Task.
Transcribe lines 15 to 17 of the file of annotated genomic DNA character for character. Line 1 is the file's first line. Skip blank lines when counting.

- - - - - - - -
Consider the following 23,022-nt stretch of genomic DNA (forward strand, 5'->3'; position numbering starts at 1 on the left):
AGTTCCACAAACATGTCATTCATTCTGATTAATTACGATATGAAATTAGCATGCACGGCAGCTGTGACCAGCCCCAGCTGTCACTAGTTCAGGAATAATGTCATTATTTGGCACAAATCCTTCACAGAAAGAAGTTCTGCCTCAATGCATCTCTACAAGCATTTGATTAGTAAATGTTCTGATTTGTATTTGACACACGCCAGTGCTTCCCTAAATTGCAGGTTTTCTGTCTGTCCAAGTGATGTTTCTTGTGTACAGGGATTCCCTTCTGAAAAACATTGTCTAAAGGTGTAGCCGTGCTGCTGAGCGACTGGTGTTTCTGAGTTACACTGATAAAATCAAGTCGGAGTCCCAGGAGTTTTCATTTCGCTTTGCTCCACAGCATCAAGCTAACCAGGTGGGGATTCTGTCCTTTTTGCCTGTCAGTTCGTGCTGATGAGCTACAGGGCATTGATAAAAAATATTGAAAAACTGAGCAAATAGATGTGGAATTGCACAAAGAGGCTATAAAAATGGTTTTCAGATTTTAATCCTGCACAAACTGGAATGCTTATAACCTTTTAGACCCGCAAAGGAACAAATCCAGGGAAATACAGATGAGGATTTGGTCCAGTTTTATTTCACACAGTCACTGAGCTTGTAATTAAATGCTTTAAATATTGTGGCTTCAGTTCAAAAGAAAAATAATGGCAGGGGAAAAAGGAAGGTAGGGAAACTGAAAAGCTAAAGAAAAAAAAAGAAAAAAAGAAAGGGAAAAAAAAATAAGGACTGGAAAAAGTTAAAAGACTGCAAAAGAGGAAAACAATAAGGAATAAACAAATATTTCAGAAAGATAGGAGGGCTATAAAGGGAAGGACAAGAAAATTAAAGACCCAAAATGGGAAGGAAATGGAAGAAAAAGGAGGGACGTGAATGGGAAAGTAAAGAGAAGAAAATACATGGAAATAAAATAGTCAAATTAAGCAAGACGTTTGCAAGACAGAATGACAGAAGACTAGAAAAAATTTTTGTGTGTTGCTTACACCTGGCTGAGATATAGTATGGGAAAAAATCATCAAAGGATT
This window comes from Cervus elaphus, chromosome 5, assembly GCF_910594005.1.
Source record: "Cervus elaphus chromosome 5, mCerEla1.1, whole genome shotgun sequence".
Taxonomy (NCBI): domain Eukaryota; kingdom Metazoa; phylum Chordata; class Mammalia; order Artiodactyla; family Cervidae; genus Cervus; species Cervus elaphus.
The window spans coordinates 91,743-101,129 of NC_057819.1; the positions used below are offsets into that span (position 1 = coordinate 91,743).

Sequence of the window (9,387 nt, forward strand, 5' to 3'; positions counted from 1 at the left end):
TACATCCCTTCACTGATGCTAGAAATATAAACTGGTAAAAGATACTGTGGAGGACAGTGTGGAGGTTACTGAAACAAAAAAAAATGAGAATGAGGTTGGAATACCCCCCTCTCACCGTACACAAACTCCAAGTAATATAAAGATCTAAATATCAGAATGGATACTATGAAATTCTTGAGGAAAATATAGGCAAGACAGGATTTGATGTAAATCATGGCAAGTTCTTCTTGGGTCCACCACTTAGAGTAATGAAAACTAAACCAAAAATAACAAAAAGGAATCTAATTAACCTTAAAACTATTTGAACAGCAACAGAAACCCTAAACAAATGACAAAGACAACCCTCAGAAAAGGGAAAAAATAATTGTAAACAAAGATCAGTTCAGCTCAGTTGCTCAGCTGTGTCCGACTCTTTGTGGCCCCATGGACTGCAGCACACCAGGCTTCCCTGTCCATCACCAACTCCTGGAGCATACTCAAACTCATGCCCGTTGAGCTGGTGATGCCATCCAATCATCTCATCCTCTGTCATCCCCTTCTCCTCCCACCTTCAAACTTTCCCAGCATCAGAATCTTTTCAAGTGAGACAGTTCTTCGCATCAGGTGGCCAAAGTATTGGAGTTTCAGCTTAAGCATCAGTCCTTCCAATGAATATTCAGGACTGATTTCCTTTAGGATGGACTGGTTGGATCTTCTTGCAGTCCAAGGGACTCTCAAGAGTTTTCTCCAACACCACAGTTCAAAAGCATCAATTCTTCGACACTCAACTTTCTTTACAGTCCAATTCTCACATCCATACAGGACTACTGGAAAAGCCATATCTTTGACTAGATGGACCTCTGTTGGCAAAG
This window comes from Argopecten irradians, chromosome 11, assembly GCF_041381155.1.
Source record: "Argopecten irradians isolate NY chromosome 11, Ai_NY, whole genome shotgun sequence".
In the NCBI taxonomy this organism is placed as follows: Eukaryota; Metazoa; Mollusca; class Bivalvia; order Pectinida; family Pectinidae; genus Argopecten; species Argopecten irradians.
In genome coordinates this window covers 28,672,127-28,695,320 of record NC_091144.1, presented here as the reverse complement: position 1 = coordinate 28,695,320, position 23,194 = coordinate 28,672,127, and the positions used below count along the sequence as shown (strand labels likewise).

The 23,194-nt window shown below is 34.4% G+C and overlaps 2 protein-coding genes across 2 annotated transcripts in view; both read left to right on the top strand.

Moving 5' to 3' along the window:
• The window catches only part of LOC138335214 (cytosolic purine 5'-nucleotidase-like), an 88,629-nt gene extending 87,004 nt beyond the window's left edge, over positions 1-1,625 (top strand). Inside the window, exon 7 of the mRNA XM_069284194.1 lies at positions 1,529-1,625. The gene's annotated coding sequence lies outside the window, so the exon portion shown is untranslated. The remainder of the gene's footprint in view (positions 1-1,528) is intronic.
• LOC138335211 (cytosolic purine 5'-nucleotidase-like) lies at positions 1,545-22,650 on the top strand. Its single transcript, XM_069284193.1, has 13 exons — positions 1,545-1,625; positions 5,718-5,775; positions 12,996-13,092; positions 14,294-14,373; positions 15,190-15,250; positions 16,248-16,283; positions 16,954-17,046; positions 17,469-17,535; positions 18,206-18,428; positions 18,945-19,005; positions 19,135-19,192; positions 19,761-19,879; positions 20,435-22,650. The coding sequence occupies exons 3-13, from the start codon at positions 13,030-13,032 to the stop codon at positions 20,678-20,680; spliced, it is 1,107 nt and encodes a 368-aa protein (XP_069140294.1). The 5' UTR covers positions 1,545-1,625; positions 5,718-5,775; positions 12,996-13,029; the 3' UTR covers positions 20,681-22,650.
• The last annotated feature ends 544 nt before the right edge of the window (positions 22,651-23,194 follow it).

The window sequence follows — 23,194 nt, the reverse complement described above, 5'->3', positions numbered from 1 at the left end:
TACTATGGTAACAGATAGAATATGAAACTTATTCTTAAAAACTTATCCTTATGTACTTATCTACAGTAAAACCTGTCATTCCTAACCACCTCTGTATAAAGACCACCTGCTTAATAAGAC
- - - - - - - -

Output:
• The window catches only part of LOC138335214 (cytosolic purine 5'-nucleotidase-like), an 88,629-nt gene extending 87,004 nt beyond the window's left edge, over positions 1-1,625 (top strand). Inside the window, exon 7 of the mRNA XM_069284194.1 lies at positions 1,529-1,625. The gene's annotated coding sequence lies outside the window, so the exon portion shown is untranslated. The remainder of the gene's footprint in view (positions 1-1,528) is intronic.
• LOC138335211 (cytosolic purine 5'-nucleotidase-like) lies at positions 1,545-22,650 on the top strand. Its single transcript, XM_069284193.1, has 13 exons — positions 1,545-1,625; positions 5,718-5,775; positions 12,996-13,092; positions 14,294-14,373; positions 15,190-15,250; positions 16,248-16,283; positions 16,954-17,046; positions 17,469-17,535; positions 18,206-18,428; positions 18,945-19,005; positions 19,135-19,192; positions 19,761-19,879; positions 20,435-22,650. The coding sequence occupies exons 3-13, from the start codon at positions 13,030-13,032 to the stop codon at positions 20,678-20,680; spliced, it is 1,107 nt and encodes a 368-aa protein (XP_069140294.1). The 5' UTR covers positions 1,545-1,625; positions 5,718-5,775; positions 12,996-13,029; the 3' UTR covers positions 20,681-22,650.
• The last annotated feature ends 544 nt before the right edge of the window (positions 22,651-23,194 follow it).